- WHAT: The Texas Medical Association (TMA) unveils
a Spanish-language translation of its popular History of Medicine exhibit, “Deep
Roots: Botanical Medicine From Plants to Prescriptions,” with a special Dia de
los Muertos (Day of the Dead) event. Dia de los Muertos is a celebrated holiday
in Mexico and other regions.
The TMA History
of Medicine Gallery special event features the debut of the new Spanish
translation of the display (which is in English), as well as interactive
activities including tincture tasting, games, and refreshments.
Roots” exhibit examines herbal and
folk medical remedies, their prominence, and their interaction with
conventional prescribed medicine.
Wednesday, Nov. 1, Dia de los Muertos, 9 am-2 pm. (Exhibit is open 8:15 am-5:15pm
- WHERE: TMA building, 401 W. 15th St., Austin; first floor, Robert
G. Mickey History of Medicine Gallery
- WHO: Visitors interested in herbal and folk
medical remedies and how they interact with conventional prescribed medicine.
“Offering Spanish translation of this exhibit is significant, as cultural
competency in medicine continues to be an issue in health care,” said E. Linda
Villarreal, MD, an internist in Edinburg and a member of the TMA Board of
Trustees. “Because of our diversity in Texas and in all geographies, any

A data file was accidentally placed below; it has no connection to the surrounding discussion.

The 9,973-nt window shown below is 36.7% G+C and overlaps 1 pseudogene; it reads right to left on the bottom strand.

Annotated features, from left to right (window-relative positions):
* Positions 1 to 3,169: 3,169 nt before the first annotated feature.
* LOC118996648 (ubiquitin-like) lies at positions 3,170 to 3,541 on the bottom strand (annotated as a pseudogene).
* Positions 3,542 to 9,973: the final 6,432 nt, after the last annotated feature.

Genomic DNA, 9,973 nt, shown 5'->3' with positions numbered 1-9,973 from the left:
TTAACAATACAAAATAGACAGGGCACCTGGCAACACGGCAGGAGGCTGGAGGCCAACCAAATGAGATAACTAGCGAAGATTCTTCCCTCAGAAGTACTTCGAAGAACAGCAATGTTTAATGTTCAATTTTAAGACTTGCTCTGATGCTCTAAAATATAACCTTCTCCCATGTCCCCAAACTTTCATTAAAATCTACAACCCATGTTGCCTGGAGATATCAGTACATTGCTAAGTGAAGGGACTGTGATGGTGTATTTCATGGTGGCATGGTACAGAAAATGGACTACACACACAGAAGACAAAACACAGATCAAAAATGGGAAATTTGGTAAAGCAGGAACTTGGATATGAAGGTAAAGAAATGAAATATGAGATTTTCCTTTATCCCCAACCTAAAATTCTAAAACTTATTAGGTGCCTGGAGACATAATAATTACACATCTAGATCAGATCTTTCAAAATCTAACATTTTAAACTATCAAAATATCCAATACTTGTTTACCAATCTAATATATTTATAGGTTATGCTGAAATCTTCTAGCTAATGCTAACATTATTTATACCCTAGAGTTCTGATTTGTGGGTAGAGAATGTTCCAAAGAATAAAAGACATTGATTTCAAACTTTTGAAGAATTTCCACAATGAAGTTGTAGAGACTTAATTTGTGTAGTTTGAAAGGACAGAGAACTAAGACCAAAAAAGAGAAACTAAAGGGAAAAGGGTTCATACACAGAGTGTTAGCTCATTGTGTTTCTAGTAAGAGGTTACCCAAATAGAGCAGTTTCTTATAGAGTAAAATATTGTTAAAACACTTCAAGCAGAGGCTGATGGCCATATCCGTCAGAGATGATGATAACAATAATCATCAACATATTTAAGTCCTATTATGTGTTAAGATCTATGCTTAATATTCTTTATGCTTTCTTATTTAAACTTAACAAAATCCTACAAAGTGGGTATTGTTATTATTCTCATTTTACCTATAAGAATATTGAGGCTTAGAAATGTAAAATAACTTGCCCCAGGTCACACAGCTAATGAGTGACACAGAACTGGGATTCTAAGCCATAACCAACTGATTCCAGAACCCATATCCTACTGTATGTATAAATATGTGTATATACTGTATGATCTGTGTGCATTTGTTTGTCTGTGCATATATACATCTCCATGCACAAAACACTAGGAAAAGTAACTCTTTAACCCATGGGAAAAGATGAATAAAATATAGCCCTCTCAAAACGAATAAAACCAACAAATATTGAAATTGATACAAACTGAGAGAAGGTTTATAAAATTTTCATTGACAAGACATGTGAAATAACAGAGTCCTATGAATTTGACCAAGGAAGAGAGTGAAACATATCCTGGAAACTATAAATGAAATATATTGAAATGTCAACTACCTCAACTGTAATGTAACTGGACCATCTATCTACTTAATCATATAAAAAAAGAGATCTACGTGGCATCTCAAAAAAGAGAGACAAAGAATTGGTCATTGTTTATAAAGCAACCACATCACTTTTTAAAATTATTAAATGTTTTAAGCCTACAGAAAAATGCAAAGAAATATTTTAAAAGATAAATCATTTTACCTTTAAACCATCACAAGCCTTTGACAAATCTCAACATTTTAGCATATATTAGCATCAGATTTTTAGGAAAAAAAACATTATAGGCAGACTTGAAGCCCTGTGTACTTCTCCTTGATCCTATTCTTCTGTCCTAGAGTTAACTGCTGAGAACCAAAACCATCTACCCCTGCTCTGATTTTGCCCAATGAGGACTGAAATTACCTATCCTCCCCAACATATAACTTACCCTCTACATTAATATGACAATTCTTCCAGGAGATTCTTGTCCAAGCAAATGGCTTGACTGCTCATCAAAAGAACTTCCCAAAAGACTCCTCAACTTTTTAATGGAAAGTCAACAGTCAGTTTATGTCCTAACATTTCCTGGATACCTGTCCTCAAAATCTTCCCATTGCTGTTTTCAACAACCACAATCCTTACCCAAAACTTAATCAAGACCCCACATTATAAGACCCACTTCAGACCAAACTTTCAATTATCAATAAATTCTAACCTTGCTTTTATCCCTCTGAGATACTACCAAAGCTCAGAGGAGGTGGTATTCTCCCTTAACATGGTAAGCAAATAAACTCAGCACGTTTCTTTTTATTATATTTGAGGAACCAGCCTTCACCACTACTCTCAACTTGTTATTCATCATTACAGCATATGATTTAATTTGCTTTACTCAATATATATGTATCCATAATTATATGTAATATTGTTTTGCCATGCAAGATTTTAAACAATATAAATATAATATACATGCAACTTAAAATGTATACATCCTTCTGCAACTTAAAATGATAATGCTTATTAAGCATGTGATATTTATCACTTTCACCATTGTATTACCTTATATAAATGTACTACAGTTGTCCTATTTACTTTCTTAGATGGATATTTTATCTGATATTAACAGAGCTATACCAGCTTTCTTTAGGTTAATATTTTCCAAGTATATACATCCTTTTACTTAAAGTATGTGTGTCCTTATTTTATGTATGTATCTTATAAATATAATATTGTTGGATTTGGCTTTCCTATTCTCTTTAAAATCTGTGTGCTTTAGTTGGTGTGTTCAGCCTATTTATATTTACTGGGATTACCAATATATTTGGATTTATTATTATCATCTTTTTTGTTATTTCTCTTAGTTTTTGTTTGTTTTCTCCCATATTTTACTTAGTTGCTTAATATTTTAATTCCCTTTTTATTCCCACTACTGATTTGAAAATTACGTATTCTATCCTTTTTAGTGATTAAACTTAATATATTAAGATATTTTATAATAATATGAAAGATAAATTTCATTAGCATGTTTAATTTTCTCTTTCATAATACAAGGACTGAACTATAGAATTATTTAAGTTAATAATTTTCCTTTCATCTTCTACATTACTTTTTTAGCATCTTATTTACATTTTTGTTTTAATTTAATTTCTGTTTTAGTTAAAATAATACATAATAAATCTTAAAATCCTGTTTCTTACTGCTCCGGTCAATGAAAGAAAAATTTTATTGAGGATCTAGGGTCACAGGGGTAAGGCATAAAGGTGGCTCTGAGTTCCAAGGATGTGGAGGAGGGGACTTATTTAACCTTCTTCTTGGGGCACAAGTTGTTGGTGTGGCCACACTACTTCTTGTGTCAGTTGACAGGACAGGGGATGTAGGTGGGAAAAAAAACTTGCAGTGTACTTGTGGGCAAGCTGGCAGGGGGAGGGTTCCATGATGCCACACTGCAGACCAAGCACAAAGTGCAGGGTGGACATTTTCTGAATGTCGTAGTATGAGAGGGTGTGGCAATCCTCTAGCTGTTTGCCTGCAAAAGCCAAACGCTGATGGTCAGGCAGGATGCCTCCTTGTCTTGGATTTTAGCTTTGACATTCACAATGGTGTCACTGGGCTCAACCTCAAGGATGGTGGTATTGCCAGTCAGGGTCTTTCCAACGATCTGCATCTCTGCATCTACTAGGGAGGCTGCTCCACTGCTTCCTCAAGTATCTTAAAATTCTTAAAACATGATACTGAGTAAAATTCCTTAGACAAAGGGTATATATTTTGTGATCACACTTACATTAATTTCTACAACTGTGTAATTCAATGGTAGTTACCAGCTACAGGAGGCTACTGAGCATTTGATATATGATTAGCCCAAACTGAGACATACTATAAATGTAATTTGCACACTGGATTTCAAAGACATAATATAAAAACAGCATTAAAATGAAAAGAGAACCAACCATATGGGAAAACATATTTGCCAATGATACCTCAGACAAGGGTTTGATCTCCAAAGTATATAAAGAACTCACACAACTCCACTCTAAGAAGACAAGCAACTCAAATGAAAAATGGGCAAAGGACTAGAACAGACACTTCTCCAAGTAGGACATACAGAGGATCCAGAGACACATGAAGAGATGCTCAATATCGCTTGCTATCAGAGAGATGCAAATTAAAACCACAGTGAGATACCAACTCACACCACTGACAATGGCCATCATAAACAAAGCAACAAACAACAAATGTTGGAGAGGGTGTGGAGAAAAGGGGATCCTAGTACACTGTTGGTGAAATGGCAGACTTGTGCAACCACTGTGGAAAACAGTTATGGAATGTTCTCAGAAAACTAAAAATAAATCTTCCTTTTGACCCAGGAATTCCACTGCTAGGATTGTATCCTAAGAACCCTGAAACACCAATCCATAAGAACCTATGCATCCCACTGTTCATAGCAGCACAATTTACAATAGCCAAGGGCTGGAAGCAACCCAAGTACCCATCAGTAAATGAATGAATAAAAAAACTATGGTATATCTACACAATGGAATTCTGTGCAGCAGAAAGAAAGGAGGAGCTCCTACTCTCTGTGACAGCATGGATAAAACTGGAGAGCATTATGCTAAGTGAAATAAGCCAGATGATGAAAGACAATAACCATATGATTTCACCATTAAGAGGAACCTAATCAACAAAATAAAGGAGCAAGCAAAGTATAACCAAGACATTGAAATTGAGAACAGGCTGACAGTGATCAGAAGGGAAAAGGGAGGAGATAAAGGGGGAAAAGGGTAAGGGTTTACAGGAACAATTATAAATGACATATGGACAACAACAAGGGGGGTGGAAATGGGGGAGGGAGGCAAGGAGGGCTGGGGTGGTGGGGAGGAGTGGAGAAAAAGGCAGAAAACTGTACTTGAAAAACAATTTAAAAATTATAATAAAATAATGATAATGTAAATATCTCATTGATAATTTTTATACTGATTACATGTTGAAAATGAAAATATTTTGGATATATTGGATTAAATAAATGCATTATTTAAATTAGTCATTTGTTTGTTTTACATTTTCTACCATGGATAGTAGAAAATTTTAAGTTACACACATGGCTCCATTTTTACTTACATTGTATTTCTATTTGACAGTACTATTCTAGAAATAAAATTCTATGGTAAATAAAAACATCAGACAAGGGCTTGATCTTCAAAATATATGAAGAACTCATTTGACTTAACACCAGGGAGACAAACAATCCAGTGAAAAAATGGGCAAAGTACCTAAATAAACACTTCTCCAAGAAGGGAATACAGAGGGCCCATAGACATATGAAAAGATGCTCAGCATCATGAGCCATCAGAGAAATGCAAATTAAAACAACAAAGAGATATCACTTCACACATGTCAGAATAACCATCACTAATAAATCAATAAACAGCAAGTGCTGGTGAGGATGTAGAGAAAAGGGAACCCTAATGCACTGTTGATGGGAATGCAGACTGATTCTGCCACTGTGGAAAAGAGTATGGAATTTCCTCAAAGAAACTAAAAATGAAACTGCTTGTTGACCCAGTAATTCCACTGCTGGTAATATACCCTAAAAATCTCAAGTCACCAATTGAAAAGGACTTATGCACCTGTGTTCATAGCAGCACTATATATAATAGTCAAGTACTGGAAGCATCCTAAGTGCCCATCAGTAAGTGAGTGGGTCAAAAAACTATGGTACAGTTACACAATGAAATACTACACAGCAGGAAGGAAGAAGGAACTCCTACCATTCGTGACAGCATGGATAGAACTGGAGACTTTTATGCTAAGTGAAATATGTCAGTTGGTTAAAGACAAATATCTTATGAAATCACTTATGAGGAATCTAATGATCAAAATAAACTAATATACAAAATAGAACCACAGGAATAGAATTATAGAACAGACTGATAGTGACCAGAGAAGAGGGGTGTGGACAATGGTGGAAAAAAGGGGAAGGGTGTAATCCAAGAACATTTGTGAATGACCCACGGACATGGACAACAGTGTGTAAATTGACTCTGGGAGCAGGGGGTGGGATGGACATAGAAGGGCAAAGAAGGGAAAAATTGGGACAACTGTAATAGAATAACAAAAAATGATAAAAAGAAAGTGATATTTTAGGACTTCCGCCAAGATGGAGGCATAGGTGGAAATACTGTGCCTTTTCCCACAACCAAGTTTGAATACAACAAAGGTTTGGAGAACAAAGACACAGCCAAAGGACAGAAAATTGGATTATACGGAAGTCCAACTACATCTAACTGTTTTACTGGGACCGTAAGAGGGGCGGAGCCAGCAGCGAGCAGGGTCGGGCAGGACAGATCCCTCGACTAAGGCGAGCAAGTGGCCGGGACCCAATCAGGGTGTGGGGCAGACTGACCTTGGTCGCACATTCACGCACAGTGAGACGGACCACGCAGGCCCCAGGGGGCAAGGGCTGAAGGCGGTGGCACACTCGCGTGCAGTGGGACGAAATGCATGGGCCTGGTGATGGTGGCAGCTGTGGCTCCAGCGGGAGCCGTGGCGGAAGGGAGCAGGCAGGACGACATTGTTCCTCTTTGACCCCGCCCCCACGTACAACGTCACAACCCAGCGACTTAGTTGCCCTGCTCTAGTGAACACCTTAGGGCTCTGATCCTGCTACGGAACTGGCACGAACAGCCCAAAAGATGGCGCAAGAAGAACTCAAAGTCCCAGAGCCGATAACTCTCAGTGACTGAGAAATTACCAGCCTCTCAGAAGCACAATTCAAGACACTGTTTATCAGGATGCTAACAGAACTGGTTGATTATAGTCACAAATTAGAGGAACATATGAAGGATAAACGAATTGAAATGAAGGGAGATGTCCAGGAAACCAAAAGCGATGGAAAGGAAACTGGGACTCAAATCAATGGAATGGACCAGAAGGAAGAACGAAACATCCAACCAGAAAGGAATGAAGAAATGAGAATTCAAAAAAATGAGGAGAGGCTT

program that starts to close that cultural competency gap is so very important.”
Dr. Villarreal also serves on the board of the TMA Foundation, TMA’s philanthropic arm, which
funded the exhibit’s Spanish-language translation with a $2,800 grant.
Roots: Botanical Medicine From Plants to Prescriptions’ in Spanish will
allow more visitors to understand the importance of talking with their
physicians about herbal or folk remedies they are taking,” Dr. Villarreal
explained. “Often, these substances can interact with our patients’ prescription
medications, or affect chronic conditions. Add to that the risks of adulterated
or contaminated supplements purchased from unscrupulous manufacturers, and one
can understand why it’s vital that patients must openly communicate with their
doctors about these issues.”
TMA’s “Deep Roots” exhibit features many displays as well
as several audio recordings of experts’ comments detailing the history of using
plant-based and alternative medical therapies.
The exhibit continues through September 2018. Admission
is free, and viewing appointments are not necessary.
TMA is the largest state medical society in the nation,
representing more than 50,000 physician and medical student members. It is
located in Austin and has 110 component county medical societies around the
state. TMA’s key objective since 1853 is to improve the health of all Texans.
The TMA Foundation raises funds to support the public
health and science priority initiatives of TMA and the Family of Medicine.
Contact: Brent Annear (512) 370-1381; cell: (512)
656-7320; email: brent.annear[at]texmed[dot]org
Cooper (512) 370-1382; cell: (512) 650-5336; email: marcus.cooper[at]texmed[dot]org
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Last Updated On
October 30, 2017